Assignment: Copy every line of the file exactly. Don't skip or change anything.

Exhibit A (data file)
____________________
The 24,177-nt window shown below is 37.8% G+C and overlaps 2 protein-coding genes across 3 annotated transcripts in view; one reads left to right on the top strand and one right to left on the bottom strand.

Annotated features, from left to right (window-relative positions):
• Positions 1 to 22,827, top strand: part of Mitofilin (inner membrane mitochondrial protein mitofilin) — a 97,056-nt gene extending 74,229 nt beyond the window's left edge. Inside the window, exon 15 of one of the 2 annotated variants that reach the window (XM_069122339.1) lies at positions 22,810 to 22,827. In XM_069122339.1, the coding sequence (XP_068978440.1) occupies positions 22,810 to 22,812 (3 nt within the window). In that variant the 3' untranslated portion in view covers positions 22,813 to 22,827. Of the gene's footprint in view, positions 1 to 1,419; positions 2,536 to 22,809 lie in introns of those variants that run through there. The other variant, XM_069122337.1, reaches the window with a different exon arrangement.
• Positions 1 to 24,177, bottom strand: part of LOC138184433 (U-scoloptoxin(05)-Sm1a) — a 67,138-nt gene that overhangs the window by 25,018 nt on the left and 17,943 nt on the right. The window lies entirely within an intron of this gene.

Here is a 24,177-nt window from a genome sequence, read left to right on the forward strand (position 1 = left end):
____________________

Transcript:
The 24,177-nt window shown below is 37.8% G+C and overlaps 2 protein-coding genes across 3 annotated transcripts in view; one reads left to right on the top strand and one right to left on the bottom strand.

Annotated features, from left to right (window-relative positions):
• Positions 1 to 22,827, top strand: part of Mitofilin (inner membrane mitochondrial protein mitofilin) — a 97,056-nt gene extending 74,229 nt beyond the window's left edge. Inside the window, exon 15 of one of the 2 annotated variants that reach the window (XM_069122339.1) lies at positions 22,810 to 22,827. In XM_069122339.1, the coding sequence (XP_068978440.1) occupies positions 22,810 to 22,812 (3 nt within the window). In that variant the 3' untranslated portion in view covers positions 22,813 to 22,827. Of the gene's footprint in view, positions 1 to 1,419; positions 2,536 to 22,809 lie in introns of those variants that run through there. The other variant, XM_069122337.1, reaches the window with a different exon arrangement.
• Positions 1 to 24,177, bottom strand: part of LOC138184433 (U-scoloptoxin(05)-Sm1a) — a 67,138-nt gene that overhangs the window by 25,018 nt on the left and 17,943 nt on the right. The window lies entirely within an intron of this gene.

Here is a 24,177-nt window from a genome sequence, read left to right on the forward strand (position 1 = left end):